Bartlett says Jamaica on verge of recording 900,000 stopover visitors

Observer writer

Saturday, March 23, 2019

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ROSE HALL, St James — Tourism Minister Edmund Bartlett says Jamaica is on the verge of recording a whopping 900,000 stopover visitors for this winter season, which ends next month.

Addressing the 'Tourism Linkages Speed Networking' event held at the Montego Bay Convention Centre in Rose Hall, St James, on Wednesday, Bartlett said the “unbelievable” figure does not include cruise visitors to the island.

“At the present ADRs [Average Daily Rate] for this winter, is heading up to give you nearly 900,000 stopover visitors in four months. This is unbelievable. We are over 600,000 already and we are only 10 weeks in the year,” stated an upbeat Bartlett.

“When you add cruise to that, you are well over the one million, of course,” he continued.

“At present, going for the year so far, Jamaica is in line to come away making five million visitors in one year,” Bartlett stressed.

The minister said that the tourism earnings for this year will be close to $4 billion.

Bartlett further stated that “the building out of inclusive tourism” has taken a new perspective, as the industry has grown from a fledgling activity into a mega industry, which now drives nine per cent of Jamaica's Gross Domestic Product (GDP) and contributes in revenue terms, 20 per cent of GDP.

“Two years ago, we were at about 7.9 per cent — roughly eight per cent of GDP. [In] 2016, we became 8.4 per cent of GDP and [in] 2017 — I don't have 2018 numbers as yet, they are being calculated and hopefully I will get it in time for budget — was nine per cent. Now, that growth is significant. And considering a point six per cent growth in one year with a GDP overall growth of 1.7 per cent, you recognise that tourism represents seven per cent growth, which would be 3.4 per cent times the rate of growth of the country's GDP,” the minister said.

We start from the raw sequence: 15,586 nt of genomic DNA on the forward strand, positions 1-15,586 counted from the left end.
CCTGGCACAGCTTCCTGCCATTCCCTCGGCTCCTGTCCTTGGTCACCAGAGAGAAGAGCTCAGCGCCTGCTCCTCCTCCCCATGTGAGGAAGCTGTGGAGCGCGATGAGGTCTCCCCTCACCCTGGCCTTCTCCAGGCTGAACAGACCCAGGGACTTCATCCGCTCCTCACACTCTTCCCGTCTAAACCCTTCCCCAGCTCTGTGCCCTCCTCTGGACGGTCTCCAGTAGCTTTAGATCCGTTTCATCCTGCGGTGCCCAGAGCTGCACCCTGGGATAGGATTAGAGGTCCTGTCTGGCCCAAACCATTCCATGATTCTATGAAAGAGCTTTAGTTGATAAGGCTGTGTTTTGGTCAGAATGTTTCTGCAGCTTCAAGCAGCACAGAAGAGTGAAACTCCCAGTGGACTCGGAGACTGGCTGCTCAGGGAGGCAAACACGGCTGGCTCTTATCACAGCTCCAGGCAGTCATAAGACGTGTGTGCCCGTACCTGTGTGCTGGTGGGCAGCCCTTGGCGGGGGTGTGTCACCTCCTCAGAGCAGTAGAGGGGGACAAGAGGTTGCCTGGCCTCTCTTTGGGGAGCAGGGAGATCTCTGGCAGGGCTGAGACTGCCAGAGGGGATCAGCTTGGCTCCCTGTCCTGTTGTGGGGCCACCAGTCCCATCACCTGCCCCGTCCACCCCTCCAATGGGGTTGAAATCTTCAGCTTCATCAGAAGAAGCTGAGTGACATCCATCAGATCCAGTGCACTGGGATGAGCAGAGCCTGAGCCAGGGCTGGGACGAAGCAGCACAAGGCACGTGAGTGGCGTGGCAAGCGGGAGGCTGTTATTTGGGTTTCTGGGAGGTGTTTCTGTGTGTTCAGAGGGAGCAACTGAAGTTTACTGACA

In fact, Bartlett said tourism earnings have grown from US$369 million in 2017 to US$431 million in 2018. He said, too, that the sector now directly employs 120,000 people or 10 per cent of the labour force.

However, the minister noted that growth in itself is not enough, arguing that growth must be shared, which redounds to the benefit of all Jamaicans.

He added that as the tourism sector continues to expand, so too must the opportunities for Small and Medium Tourism Enterprises (SMTEs), which plays a critical role in destination competitiveness.

Meanwhile, president of the Jamaica Manufacturers and Exporters Association (JMEA) Metry Seaga stressed that his association will not give up on efforts to have Government procurement policies changed, in an effort to ensure that it spends more on the purchase of Jamaican products.

“ …Our local companies are more than equipped to provide the nation's needs and it is up to us to continue to prove it beyond today, by continuing to procure Jamaican products and services for businesses and personal use, as well as being torchbearers of buying Jamaican,” said Seaga, during his remarks at the event on Wednesday.

“I promise you, I am not going to rest until we change the procurement policies that will ensure that when the government is spending taxpayers' monies, that they do so on Jamaican-made products,” he said.

Data obtained from the Bank of Jamaica indicates that imports in Jamaica had increased to US$1.4 billion in the third quarter of 2018 from US$1.2 billion in the second quarter of 2018.

Seaga gave a breakdown of some of the imports made in 2018.

“Soap, detergent, perfumes, cosmetics, shampoos, and body lotions were imported at a value of US$29 million in the same year (2018), and an additional US$67 million more was spent importing sauces and condiments, pastries, biscuits, banana chips, plantain chips, confectionery juices, and soda. This is simply unacceptable,” he stressed.

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